TC Energy settles Coastal GasLink pipeline disputes with LNG terminal owner

The company behind the controversial Coastal GasLink pipeline that runs through northern British Columbia says it has reached a “milestone” settlement with the group that is building a liquefied natural gas terminal on the west coast.

Amid growing global demand for fossil fuels, TC Energy Corp. CEO Francois Poirier said he signed an agreement with LNG Canada “which resolves all outstanding disputes” and allows “the safe and timely execution of our largest LNG-related project”.

The 670-kilometre pipeline, which aims to transport natural gas across the province to LNG Canada’s processing and export facility in Kitimat, is about 70% complete, he said.

TC Energy expects “mechanical completion” — when all construction and testing is complete and the tubes are ready to move chilled gas — by the end of 2023.

Details of the settlement are not disclosed, but it relates to costs arising from causes as diverse as COVID-19, weather, the “scope” of the project and “other events beyond Coastal Gaslink LP’s control,” it said. TCEnergy.

The new pipeline cost estimate is $11.2 billion, up from $6.6 billion projected a year ago.

“Together with LNG Canada, this project will provide the first direct route for Canadian natural gas to reach global LNG markets,” said Poirier.

The project has encountered political and environmental obstacles in recent years.

A series of protests by members of the Wet’suwet’en Nation and other Indigenous and environmental groups has repeatedly stalled progress along parts of the pipeline, while two fines from the government of Columbia Britons caught the company for failing to comply with environmental ordinances this year.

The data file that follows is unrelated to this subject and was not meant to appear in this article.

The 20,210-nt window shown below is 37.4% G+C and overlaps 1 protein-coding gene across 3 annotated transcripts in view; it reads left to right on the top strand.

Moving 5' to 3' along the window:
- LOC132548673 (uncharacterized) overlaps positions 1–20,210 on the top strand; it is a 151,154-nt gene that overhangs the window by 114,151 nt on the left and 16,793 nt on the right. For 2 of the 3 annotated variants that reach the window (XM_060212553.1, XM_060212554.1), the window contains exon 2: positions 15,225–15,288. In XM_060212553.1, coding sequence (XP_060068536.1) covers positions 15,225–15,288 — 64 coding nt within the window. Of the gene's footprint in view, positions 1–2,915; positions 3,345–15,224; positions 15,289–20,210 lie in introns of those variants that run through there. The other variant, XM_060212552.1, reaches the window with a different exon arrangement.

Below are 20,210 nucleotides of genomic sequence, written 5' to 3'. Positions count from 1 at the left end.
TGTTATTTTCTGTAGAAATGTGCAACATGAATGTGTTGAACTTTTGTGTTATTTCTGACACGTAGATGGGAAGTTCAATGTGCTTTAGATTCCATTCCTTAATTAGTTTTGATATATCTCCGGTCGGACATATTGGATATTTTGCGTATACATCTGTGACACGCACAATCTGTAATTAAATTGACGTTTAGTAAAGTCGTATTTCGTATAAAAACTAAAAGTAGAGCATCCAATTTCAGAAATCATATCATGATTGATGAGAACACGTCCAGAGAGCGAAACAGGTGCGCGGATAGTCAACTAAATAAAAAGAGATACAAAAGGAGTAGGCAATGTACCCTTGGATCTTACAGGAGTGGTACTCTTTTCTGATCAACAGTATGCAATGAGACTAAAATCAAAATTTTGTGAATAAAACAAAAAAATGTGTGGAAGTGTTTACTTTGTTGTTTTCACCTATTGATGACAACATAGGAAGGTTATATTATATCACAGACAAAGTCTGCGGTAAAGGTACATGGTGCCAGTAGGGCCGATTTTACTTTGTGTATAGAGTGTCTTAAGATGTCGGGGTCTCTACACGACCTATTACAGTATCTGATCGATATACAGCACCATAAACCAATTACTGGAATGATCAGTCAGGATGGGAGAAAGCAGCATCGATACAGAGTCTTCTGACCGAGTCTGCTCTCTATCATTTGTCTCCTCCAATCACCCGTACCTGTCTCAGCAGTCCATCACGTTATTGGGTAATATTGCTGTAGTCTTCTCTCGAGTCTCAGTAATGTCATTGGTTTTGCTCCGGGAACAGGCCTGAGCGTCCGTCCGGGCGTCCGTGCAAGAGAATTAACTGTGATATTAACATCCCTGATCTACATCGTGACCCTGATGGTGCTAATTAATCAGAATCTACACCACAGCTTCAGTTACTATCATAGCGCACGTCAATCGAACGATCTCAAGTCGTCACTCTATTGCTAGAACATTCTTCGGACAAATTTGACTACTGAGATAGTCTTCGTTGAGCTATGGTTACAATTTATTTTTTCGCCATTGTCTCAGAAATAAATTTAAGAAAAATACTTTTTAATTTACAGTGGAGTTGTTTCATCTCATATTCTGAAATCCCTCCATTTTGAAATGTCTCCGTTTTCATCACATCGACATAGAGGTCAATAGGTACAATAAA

TC Energy has reached agreements with the 20 elected councils of First Nations along the route and signed option agreements earlier this year for the potential sale of a 10% interest to two Aboriginal groups representing 16 of those communities, Poirier noted during a conference call.

He also alluded to the energy turmoil caused by Russia’s invasion of Ukraine in February, saying global LNG demand is expected to grow 50% to 75 billion cubic feet per day by 2030, against 50 billion currently.

“This growth is largely supported by heightened energy security concerns and the reorganization and reorientation of the energy mix,” he said.

“This next wave of LNG demand creates significant opportunities that align with our strategy. TC Energy’s unprecedented asset footprint will play a critical role in securing the world’s energy supply.

However, analyst Robert Kwan of RBC Capital Markets questioned whether the returns from the pipeline would be more modest than the initially expected returns, “which I believe were quite low to begin with.”

“Phase 1 clearly did not meet its original performance targets,” responded Bevin Wirzba, TC Energy’s pipeline manager. “But as we’ve indicated, reaching a settlement puts the project in the best position to move forward.”

Phase 1 of the project includes the construction of the pipeline, while phase 2 involves more than doubling its capacity through the installation of compressor stations.

TC Energy, which owns 35% of the company, sold a 65% stake to Alberta Investment Management Corp. and KKR & Co. Inc. in 2020.

The Calgary-based company posted lower quarterly earnings on Thursday, saying net income attributable to shareholders fell to $889 million or 90 cents per diluted share in the second quarter from $975 million or $1 per share a year ago. earlier.

The pipeline operator‘s comparable earnings were $979 million or $1 per common share, down from $1.04 billion or $1.06 per share in the same period of 2021.

Revenue for the three months ended June 30 increased to $3.64 billion from $3.18 billion in the same quarter last year.

©2022 THE CANADIAN PRESS

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